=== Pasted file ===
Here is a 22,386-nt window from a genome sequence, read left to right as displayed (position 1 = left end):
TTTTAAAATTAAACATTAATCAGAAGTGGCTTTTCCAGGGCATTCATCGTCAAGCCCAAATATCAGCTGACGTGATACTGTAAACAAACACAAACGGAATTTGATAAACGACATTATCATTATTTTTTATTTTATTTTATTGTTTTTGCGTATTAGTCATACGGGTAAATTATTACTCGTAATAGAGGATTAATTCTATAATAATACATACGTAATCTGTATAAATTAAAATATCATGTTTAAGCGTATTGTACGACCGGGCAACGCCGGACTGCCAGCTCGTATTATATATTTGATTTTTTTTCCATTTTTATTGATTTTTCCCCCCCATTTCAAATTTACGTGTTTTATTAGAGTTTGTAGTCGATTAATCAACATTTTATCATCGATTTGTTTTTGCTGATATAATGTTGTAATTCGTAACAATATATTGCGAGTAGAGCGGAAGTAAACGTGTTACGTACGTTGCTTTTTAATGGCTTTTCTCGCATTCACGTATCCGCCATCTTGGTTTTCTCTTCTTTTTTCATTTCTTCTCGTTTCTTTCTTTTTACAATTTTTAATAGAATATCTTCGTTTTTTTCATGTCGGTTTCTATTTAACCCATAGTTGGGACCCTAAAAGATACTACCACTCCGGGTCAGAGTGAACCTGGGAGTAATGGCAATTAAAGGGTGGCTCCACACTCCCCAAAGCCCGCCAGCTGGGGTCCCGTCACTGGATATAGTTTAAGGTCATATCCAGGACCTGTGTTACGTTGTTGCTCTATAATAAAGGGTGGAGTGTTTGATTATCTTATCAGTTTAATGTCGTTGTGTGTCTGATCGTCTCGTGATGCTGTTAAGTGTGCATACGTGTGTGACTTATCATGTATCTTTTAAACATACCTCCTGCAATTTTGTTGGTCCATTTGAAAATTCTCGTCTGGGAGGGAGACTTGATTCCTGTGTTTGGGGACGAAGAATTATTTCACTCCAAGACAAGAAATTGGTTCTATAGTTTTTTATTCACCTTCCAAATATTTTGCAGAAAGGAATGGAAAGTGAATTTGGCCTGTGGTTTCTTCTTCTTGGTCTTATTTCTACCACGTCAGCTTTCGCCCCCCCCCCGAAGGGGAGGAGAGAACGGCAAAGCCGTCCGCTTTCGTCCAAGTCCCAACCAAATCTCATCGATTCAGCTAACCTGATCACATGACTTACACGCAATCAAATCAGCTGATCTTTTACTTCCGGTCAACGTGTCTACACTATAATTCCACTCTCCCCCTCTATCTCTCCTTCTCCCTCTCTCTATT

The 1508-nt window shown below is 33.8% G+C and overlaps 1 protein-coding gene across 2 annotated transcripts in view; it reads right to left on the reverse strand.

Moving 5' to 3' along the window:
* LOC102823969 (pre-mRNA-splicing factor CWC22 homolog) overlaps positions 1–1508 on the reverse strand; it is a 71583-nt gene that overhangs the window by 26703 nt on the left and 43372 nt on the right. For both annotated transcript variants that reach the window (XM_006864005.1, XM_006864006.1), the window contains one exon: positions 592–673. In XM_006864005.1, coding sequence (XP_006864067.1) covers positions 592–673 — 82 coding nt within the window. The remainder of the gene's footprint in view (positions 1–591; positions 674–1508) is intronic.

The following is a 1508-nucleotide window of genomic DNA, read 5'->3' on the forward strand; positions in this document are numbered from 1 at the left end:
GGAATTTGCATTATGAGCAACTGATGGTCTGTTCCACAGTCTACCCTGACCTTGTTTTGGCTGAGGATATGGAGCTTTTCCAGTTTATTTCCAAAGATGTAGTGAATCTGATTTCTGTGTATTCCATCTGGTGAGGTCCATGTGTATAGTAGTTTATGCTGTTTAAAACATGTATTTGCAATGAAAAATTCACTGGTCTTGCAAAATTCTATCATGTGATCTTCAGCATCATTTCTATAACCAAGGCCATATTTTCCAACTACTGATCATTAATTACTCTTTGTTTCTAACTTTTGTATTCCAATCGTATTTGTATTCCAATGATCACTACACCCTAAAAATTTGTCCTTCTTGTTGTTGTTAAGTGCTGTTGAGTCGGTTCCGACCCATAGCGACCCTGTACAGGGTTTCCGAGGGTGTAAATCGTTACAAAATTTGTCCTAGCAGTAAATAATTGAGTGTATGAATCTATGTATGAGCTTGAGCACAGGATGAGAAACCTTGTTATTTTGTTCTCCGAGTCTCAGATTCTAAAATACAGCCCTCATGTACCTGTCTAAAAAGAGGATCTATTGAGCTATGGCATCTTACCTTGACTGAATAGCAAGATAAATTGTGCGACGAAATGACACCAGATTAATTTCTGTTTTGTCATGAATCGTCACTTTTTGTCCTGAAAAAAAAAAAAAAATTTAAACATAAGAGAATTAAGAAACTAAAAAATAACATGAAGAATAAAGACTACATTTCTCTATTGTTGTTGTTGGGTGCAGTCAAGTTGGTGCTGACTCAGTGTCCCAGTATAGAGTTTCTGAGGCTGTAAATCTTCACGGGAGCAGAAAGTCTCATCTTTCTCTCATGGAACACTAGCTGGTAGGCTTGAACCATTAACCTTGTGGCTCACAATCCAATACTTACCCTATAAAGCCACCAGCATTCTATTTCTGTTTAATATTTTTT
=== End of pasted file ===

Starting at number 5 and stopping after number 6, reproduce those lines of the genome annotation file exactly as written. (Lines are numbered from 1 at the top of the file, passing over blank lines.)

* LOC102823969 (pre-mRNA-splicing factor CWC22 homolog) overlaps positions 1–1508 on the reverse strand; it is a 71583-nt gene that overhangs the window by 26703 nt on the left and 43372 nt on the right. For both annotated transcript variants that reach the window (XM_006864005.1, XM_006864006.1), the window contains one exon: positions 592–673. In XM_006864005.1, coding sequence (XP_006864067.1) covers positions 592–673 — 82 coding nt within the window. The remainder of the gene's footprint in view (positions 1–591; positions 674–1508) is intronic.

The following is a 1508-nucleotide window of genomic DNA, read 5'->3' on the forward strand; positions in this document are numbered from 1 at the left end: